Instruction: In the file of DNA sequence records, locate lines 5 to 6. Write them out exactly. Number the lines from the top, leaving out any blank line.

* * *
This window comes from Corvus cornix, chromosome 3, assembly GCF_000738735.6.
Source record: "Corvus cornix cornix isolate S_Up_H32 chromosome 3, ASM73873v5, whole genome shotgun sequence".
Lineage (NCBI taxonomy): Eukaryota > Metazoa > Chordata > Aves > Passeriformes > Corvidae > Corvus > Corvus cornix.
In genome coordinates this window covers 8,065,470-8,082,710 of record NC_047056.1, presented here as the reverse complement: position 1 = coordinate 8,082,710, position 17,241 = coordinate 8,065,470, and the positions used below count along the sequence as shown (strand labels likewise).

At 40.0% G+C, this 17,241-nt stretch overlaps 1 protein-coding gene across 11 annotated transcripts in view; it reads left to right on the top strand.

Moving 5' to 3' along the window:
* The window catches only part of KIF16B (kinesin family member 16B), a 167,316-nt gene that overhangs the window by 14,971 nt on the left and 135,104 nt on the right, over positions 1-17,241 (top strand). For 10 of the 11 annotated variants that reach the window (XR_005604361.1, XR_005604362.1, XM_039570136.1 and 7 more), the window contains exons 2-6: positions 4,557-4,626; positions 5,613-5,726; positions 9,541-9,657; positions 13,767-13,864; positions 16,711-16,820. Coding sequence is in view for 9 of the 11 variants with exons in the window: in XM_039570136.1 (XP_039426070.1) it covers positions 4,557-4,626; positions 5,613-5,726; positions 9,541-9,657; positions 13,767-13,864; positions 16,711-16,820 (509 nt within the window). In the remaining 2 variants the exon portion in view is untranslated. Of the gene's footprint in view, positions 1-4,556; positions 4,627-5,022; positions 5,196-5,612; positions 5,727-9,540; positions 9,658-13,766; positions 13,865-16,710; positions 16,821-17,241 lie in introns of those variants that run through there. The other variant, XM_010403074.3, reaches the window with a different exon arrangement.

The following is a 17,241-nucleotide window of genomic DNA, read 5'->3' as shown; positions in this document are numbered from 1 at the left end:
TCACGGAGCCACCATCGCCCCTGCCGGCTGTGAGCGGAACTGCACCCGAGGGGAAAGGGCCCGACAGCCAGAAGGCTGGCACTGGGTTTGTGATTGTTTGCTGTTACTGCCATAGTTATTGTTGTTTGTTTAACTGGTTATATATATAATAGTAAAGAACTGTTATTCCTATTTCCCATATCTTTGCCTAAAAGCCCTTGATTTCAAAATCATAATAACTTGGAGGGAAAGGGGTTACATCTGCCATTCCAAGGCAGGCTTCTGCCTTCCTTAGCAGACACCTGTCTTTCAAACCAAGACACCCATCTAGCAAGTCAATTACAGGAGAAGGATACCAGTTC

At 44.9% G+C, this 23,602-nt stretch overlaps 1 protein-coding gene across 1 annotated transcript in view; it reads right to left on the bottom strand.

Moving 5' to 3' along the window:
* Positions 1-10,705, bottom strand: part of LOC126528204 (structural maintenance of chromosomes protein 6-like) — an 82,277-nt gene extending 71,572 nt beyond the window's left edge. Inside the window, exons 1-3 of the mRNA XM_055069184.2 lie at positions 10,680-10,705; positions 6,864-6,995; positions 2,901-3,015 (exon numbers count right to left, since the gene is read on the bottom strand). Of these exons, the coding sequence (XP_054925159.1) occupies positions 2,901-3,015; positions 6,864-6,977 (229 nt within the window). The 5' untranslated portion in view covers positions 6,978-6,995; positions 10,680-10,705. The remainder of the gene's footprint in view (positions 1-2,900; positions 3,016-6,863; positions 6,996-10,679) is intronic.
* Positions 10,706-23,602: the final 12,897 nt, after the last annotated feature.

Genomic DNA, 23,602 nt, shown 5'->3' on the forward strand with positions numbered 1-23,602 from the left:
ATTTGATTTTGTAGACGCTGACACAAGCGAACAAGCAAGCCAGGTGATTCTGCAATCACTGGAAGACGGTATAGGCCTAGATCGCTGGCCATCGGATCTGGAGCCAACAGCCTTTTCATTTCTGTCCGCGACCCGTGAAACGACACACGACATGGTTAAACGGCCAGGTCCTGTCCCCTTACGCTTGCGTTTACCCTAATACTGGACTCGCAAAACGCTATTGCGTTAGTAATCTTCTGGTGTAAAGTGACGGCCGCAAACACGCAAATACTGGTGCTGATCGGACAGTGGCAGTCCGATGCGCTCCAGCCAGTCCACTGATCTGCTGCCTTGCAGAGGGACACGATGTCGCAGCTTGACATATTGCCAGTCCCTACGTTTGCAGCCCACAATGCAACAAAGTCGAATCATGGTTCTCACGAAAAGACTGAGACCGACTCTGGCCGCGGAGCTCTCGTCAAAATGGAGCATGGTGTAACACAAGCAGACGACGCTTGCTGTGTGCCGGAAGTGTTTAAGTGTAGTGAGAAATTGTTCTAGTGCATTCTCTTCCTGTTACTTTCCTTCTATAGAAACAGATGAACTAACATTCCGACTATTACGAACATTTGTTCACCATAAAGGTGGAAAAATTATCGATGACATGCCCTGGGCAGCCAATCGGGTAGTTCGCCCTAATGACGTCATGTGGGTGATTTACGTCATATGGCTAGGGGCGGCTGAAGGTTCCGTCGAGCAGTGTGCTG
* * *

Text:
At 40.0% G+C, this 17,241-nt stretch overlaps 1 protein-coding gene across 11 annotated transcripts in view; it reads left to right on the top strand.

Moving 5' to 3' along the window: